Forecasting vs. Scenario Option Development
Forecasting vs. Scenario Option Development Forecasting (developing budgets based on optimistic views of the future with little consideration of your assumptions) disguises uncertainties, results in single point, linear projections that are quantitative by design. It conceals risks and fosters inertia in a direction that reflects the past. SOD focuses on the uncertainties, clarifies risk, and encourages flexibility and responsiveness.
In scenario work we develop multiple possible futures for our business, depending on how the critical uncertainties play out. That’s the thing about an uncertain future. We just don’t know how it will turn out, so we have to prepare for the unknowable. By thinking through what might happen, and what we need to do IF those things to occur, we can be prepared to take action before our competitors. We also identify the early indicators that each of the scenarios is about to unfold, further helping us to be prepared to take necessary action.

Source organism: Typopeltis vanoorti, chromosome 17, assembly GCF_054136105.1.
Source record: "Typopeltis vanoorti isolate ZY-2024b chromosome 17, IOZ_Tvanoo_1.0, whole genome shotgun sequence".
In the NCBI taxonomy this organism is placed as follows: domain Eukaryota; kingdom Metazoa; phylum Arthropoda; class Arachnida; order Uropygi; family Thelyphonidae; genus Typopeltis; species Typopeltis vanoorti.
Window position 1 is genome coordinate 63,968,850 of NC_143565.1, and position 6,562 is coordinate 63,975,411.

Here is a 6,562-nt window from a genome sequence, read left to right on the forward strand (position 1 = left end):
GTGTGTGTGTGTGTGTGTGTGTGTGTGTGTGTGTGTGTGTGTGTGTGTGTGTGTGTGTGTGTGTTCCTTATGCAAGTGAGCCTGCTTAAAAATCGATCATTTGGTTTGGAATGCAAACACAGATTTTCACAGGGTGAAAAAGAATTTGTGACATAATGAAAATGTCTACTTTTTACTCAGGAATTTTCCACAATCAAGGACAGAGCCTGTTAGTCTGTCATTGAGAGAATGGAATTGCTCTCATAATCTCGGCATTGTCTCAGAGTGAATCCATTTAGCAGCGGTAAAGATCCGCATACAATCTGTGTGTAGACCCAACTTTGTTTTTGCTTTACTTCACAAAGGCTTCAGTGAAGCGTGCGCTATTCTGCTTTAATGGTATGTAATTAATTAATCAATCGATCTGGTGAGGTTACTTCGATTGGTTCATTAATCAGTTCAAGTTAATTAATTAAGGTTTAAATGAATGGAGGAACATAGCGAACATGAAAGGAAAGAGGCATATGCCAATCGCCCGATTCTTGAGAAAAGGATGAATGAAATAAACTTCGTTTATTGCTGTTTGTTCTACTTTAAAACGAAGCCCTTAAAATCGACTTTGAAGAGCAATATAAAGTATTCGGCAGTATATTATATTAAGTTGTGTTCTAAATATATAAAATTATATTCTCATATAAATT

Why consider multiple futures?
1. Because there are more than one possibilities for the future. Any effective structured problem solving model challenges you to start by analyzing the components of the issue before jumping to solutions first. It helps you to know you are working on the right issues and gives you greater depth of understanding. With SOD we start by asking ourselves, “What are the most powerful, least predictable drivers of the radio business?” When you put together two or three unpredictable drivers you get multiple and very diverse futures.
2. Not considering multiple futures locks you into one strategy. If the drivers of the business change you might be unprepared for the new future.
3. By considering multiple futures, you can choose one for planning purposes, knowing you have thought about other alternatives and are prepared to shift gears if an alternative scenario evolves.
4. Having used the SOD model for strategic planning, you can track unpredictable drivers over time knowing you can alter your plan based on trends in the drivers.
What follows is a write up of our proceedings from our meetings in Hilton Head in 2009 and 2010. In each case you will see a list of the persons who contributed to the discussions and thoughts about the future of radio. You will also see the agenda for our meeting to take place in March of 2011. Please review the data and contribute your thoughts on our blog. We value divergent thoughts about our discussions and
conclusions. This is an on going narrative.